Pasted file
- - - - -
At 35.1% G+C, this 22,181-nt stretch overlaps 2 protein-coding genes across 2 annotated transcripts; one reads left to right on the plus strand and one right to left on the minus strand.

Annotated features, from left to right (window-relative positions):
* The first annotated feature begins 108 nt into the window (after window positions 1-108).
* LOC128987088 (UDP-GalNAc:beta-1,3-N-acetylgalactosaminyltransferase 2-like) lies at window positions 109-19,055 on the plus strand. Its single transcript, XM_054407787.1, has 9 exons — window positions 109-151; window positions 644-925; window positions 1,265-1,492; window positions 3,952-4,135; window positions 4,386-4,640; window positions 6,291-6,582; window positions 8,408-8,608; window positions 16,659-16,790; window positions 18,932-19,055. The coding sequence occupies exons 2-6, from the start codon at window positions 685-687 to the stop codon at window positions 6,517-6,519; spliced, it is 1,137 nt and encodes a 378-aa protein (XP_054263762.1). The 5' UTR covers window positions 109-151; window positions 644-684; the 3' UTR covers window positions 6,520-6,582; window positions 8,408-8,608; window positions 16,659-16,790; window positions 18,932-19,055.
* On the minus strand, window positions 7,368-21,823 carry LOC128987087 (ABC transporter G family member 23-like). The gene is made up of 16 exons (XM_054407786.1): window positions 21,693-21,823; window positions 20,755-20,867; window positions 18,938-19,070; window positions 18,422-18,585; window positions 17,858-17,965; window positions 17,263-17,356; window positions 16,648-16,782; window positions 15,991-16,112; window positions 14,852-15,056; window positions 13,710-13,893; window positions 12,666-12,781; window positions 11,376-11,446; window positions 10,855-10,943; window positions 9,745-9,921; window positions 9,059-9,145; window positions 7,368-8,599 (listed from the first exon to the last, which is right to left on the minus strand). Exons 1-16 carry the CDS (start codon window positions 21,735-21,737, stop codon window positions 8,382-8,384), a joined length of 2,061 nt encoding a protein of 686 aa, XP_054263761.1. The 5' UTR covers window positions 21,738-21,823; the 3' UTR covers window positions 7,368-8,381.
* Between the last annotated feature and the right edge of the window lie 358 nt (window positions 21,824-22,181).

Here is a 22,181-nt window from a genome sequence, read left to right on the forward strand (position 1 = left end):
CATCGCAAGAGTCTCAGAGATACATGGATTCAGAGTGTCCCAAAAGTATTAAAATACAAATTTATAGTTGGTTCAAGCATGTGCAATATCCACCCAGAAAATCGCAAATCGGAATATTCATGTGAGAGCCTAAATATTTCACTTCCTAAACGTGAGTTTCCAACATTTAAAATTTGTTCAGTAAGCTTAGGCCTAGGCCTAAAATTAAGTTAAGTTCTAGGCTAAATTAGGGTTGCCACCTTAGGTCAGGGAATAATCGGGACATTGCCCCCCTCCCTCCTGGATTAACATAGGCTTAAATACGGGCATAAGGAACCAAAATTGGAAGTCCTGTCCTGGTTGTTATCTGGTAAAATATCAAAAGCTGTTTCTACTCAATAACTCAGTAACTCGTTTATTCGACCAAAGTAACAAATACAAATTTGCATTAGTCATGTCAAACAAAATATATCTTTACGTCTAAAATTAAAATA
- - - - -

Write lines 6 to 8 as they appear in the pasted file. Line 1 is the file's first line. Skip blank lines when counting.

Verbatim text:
* Between the last annotated feature and the right edge of the window lie 358 nt (window positions 21,824-22,181).

Here is a 22,181-nt window from a genome sequence, read left to right on the forward strand (position 1 = left end):
CATCGCAAGAGTCTCAGAGATACATGGATTCAGAGTGTCCCAAAAGTATTAAAATACAAATTTATAGTTGGTTCAAGCATGTGCAATATCCACCCAGAAAATCGCAAATCGGAATATTCATGTGAGAGCCTAAATATTTCACTTCCTAAACGTGAGTTTCCAACATTTAAAATTTGTTCAGTAAGCTTAGGCCTAGGCCTAAAATTAAGTTAAGTTCTAGGCTAAATTAGGGTTGCCACCTTAGGTCAGGGAATAATCGGGACATTGCCCCCCTCCCTCCTGGATTAACATAGGCTTAAATACGGGCATAAGGAACCAAAATTGGAAGTCCTGTCCTGGTTGTTATCTGGTAAAATATCAAAAGCTGTTTCTACTCAATAACTCAGTAACTCGTTTATTCGACCAAAGTAACAAATACAAATTTGCATTAGTCATGTCAAACAAAATATATCTTTACGTCTAAAATTAAAATA